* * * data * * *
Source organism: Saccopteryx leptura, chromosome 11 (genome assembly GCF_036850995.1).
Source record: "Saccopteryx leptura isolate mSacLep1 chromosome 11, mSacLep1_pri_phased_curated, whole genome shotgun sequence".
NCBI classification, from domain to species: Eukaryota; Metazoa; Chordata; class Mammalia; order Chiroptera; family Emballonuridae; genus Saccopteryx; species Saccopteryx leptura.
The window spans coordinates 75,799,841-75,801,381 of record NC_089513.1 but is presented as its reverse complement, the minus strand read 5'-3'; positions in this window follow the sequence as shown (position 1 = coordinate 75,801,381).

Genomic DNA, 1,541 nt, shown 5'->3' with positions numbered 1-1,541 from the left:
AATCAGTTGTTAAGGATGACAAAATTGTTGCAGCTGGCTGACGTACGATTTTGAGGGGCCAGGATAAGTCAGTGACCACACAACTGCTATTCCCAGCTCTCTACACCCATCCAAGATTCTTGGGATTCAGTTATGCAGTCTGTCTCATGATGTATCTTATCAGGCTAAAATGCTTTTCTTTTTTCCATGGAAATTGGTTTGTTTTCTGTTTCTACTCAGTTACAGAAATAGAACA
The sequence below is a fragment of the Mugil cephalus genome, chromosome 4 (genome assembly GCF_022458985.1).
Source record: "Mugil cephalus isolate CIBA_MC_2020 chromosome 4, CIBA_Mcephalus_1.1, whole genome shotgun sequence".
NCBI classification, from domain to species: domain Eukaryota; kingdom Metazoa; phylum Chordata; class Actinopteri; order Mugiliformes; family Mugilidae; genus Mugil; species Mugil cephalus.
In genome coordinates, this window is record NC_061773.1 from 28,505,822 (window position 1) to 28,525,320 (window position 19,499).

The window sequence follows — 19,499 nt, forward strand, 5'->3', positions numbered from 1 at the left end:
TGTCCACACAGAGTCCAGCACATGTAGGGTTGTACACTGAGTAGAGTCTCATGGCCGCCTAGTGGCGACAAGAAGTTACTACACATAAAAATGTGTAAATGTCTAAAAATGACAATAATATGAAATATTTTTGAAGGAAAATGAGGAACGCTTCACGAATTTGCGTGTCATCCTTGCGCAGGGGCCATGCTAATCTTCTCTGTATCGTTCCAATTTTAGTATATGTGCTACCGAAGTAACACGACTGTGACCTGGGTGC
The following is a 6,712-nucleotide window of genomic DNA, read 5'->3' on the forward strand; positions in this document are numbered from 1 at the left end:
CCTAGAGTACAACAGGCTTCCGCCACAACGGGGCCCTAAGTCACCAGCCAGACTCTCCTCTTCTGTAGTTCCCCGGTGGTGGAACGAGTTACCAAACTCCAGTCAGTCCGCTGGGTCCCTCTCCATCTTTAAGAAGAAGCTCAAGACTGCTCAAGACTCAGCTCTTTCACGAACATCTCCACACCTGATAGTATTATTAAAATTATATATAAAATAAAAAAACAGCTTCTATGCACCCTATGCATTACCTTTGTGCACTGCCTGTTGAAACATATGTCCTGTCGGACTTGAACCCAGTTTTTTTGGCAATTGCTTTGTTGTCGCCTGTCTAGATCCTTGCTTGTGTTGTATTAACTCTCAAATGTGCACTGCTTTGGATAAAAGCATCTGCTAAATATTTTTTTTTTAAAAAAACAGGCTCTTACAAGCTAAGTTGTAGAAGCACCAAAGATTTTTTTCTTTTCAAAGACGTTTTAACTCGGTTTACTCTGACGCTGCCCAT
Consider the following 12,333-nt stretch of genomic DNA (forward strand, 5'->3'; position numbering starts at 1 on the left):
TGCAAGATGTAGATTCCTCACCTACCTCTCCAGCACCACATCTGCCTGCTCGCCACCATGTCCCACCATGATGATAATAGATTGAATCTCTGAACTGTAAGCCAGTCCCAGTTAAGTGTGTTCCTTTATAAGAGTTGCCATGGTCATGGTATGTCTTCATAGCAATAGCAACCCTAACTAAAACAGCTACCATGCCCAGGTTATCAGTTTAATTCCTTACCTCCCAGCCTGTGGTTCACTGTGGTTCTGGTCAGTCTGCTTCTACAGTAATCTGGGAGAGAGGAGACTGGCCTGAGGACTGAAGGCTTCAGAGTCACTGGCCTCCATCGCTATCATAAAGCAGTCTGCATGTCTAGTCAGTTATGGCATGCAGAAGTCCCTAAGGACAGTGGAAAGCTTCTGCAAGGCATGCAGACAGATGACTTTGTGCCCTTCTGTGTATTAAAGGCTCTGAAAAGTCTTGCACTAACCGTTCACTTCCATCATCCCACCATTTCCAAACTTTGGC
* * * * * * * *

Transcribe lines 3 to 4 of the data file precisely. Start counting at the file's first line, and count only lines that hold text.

NCBI classification, from domain to species: Eukaryota; Metazoa; Chordata; class Mammalia; order Chiroptera; family Emballonuridae; genus Saccopteryx; species Saccopteryx leptura.
The window spans coordinates 75,799,841-75,801,381 of record NC_089513.1 but is presented as its reverse complement, the minus strand read 5'-3'; positions in this window follow the sequence as shown (position 1 = coordinate 75,801,381).